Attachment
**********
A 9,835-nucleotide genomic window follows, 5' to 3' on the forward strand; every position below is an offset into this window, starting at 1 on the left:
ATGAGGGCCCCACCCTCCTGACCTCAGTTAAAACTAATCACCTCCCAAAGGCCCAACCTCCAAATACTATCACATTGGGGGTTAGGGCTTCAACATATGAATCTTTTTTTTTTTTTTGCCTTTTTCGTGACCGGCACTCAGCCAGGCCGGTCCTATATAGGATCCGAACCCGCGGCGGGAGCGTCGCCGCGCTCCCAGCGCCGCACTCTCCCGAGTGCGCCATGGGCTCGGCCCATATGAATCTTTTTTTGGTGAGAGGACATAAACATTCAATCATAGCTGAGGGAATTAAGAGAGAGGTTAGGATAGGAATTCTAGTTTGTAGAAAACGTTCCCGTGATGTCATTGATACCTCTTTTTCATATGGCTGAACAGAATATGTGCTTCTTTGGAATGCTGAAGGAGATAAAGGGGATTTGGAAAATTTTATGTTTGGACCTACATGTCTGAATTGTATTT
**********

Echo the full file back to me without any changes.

A 9,835-nucleotide genomic window follows, 5' to 3' on the forward strand; every position below is an offset into this window, starting at 1 on the left:
ATGAGGGCCCCACCCTCCTGACCTCAGTTAAAACTAATCACCTCCCAAAGGCCCAACCTCCAAATACTATCACATTGGGGGTTAGGGCTTCAACATATGAATCTTTTTTTTTTTTTTGCCTTTTTCGTGACCGGCACTCAGCCAGGCCGGTCCTATATAGGATCCGAACCCGCGGCGGGAGCGTCGCCGCGCTCCCAGCGCCGCACTCTCCCGAGTGCGCCATGGGCTCGGCCCATATGAATCTTTTTTTGGTGAGAGGACATAAACATTCAATCATAGCTGAGGGAATTAAGAGAGAGGTTAGGATAGGAATTCTAGTTTGTAGAAAACGTTCCCGTGATGTCATTGATACCTCTTTTTCATATGGCTGAACAGAATATGTGCTTCTTTGGAATGCTGAAGGAGATAAAGGGGATTTGGAAAATTTTATGTTTGGACCTACATGTCTGAATTGTATTT